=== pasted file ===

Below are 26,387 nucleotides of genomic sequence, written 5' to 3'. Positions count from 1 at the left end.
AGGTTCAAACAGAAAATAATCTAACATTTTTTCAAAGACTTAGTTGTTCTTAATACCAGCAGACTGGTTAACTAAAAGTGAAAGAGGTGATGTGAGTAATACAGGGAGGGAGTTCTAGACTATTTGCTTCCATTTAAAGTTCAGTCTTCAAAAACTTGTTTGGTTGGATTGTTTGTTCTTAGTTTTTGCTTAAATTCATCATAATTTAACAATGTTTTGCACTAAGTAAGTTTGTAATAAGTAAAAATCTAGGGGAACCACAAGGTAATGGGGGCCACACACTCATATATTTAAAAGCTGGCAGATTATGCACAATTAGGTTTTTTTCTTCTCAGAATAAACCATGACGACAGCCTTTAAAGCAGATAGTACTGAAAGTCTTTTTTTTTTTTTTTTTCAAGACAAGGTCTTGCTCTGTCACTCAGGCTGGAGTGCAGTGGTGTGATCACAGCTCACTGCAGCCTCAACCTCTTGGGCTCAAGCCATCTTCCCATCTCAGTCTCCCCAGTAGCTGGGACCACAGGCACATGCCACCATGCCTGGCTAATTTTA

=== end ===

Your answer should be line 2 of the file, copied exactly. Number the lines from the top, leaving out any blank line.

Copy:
AGGTTCAAACAGAAAATAATCTAACATTTTTTCAAAGACTTAGTTGTTCTTAATACCAGCAGACTGGTTAACTAAAAGTGAAAGAGGTGATGTGAGTAATACAGGGAGGGAGTTCTAGACTATTTGCTTCCATTTAAAGTTCAGTCTTCAAAAACTTGTTTGGTTGGATTGTTTGTTCTTAGTTTTTGCTTAAATTCATCATAATTTAACAATGTTTTGCACTAAGTAAGTTTGTAATAAGTAAAAATCTAGGGGAACCACAAGGTAATGGGGGCCACACACTCATATATTTAAAAGCTGGCAGATTATGCACAATTAGGTTTTTTTCTTCTCAGAATAAACCATGACGACAGCCTTTAAAGCAGATAGTACTGAAAGTCTTTTTTTTTTTTTTTTTCAAGACAAGGTCTTGCTCTGTCACTCAGGCTGGAGTGCAGTGGTGTGATCACAGCTCACTGCAGCCTCAACCTCTTGGGCTCAAGCCATCTTCCCATCTCAGTCTCCCCAGTAGCTGGGACCACAGGCACATGCCACCATGCCTGGCTAATTTTA